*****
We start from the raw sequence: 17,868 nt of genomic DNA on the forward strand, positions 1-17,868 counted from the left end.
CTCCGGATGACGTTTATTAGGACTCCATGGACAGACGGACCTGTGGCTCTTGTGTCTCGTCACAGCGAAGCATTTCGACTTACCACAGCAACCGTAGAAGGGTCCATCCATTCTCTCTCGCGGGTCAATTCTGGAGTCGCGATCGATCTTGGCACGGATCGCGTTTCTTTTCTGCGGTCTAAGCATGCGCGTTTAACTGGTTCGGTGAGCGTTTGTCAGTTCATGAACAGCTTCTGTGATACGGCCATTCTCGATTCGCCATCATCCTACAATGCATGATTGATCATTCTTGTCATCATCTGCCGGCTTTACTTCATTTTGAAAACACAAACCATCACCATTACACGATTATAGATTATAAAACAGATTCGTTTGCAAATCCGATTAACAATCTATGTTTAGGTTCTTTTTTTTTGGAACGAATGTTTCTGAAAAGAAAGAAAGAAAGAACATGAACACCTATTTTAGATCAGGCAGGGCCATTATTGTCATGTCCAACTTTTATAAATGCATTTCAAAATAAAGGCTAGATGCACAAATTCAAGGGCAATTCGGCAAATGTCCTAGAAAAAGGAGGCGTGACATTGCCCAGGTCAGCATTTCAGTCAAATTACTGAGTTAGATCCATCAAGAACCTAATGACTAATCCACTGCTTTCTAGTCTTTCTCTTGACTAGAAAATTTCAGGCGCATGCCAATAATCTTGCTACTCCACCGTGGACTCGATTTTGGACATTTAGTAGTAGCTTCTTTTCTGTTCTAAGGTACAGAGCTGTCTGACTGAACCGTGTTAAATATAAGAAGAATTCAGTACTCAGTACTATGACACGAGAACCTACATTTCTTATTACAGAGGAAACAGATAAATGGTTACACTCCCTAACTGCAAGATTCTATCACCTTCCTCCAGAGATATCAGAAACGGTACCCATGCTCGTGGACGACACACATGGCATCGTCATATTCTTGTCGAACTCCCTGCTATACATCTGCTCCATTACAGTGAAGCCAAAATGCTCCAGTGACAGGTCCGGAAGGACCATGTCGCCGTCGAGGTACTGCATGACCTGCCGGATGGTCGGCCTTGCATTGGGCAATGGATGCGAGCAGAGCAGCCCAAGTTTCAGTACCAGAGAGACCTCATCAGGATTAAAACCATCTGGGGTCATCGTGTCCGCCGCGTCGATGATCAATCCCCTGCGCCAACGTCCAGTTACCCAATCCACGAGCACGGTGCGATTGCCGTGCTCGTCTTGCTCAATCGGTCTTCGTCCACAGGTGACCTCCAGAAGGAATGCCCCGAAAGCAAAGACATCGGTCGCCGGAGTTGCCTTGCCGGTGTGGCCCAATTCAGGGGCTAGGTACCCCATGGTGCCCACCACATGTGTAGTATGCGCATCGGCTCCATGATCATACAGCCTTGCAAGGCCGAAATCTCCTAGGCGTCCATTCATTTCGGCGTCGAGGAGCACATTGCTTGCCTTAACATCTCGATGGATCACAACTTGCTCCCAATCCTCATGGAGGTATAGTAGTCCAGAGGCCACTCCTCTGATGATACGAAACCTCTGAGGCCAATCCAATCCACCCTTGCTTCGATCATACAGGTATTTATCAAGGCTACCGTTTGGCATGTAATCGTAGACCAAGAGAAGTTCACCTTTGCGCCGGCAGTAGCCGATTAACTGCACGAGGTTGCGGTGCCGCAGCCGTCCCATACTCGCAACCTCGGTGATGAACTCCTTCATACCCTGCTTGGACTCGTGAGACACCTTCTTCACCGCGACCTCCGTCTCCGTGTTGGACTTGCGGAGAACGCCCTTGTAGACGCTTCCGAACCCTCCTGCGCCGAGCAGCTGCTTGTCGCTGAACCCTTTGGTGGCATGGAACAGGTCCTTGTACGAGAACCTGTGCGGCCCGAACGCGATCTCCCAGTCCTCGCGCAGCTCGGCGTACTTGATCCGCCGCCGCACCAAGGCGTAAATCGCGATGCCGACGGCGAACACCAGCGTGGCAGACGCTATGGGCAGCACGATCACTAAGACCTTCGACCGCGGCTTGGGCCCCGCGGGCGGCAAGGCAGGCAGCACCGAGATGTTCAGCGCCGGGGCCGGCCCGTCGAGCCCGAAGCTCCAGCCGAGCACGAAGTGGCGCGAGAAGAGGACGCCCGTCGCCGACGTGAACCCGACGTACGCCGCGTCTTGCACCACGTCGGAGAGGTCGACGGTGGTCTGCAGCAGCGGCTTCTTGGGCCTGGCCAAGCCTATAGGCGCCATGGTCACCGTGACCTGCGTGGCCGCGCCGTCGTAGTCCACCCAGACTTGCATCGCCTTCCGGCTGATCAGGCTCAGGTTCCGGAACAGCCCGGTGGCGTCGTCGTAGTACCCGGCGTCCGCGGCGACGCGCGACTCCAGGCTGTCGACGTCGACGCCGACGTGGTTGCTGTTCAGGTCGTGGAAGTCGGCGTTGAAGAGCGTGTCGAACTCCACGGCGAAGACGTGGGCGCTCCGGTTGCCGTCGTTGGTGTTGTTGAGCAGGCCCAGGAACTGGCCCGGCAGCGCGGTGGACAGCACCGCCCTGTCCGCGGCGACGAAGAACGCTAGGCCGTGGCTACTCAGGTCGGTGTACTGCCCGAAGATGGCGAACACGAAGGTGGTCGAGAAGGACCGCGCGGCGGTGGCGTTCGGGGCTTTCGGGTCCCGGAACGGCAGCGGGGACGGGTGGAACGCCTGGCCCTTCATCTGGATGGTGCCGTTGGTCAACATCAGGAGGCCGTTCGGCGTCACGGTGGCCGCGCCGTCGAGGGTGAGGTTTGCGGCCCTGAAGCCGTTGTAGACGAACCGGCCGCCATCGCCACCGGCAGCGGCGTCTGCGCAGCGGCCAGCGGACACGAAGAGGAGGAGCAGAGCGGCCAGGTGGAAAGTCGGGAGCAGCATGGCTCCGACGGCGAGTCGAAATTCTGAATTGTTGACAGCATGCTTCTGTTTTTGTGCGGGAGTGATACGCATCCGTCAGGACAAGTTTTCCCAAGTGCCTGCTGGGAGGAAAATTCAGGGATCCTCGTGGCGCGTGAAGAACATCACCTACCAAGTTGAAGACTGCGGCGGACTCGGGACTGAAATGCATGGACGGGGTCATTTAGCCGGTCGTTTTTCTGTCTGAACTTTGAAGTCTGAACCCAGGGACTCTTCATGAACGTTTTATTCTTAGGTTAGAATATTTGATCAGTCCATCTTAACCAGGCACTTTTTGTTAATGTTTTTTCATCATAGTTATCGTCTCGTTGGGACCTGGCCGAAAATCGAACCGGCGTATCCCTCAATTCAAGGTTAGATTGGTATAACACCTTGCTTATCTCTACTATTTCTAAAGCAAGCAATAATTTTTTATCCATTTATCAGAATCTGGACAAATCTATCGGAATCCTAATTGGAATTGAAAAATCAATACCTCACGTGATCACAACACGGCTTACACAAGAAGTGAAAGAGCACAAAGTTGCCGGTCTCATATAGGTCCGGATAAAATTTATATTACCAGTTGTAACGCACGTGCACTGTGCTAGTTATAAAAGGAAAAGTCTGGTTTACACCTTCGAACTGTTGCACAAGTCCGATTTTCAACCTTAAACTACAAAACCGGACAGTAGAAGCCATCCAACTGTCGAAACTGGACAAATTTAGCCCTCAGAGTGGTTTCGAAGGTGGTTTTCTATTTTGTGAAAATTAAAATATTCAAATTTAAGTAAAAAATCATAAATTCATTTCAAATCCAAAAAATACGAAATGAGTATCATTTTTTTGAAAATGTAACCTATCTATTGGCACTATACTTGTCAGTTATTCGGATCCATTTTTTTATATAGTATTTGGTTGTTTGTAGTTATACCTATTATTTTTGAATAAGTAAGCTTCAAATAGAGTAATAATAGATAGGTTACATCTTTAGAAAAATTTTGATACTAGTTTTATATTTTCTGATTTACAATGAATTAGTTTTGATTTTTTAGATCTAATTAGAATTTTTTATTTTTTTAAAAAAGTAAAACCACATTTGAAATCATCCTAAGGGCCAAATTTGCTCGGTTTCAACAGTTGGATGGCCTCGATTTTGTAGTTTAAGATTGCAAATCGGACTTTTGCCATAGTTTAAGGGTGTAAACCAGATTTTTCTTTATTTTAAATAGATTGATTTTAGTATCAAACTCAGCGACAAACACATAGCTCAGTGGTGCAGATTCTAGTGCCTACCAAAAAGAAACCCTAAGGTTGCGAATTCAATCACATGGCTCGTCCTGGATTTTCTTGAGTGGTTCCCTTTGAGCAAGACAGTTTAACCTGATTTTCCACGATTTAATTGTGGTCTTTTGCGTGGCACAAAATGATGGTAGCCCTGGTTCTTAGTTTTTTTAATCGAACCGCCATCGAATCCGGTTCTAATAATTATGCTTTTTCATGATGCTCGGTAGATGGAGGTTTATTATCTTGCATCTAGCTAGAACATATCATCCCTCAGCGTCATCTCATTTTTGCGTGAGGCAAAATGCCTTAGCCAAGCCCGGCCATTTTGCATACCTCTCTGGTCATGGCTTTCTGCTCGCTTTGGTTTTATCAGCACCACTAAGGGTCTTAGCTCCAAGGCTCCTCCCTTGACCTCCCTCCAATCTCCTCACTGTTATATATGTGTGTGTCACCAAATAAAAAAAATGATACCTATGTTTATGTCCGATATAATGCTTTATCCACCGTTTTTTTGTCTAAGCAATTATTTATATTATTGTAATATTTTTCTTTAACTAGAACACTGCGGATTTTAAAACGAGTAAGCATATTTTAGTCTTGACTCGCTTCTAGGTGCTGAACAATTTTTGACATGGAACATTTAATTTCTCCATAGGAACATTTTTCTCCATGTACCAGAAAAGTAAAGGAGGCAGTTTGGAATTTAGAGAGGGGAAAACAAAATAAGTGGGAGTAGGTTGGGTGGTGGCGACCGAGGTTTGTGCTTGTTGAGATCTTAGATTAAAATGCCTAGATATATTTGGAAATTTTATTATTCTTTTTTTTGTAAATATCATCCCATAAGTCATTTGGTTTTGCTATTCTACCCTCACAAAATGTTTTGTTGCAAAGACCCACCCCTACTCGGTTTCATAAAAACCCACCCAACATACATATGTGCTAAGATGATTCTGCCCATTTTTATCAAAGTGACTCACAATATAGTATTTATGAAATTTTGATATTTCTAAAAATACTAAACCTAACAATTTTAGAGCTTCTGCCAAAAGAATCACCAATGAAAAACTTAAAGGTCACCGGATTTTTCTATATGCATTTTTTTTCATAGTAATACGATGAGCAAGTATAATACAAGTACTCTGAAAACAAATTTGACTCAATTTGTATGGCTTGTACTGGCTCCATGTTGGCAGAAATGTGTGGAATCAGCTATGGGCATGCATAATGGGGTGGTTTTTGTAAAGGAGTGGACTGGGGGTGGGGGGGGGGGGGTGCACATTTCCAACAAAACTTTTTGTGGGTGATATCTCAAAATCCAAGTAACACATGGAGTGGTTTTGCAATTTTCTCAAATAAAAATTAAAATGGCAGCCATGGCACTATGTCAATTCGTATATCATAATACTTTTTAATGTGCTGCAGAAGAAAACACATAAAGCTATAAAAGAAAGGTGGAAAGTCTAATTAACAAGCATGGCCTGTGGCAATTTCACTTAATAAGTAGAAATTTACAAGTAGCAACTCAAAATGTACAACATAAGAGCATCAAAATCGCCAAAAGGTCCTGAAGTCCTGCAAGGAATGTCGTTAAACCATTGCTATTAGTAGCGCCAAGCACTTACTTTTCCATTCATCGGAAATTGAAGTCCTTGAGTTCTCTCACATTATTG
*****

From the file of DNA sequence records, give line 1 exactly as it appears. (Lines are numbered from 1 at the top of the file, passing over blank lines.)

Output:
We start from the raw sequence: 17,868 nt of genomic DNA on the forward strand, positions 1-17,868 counted from the left end.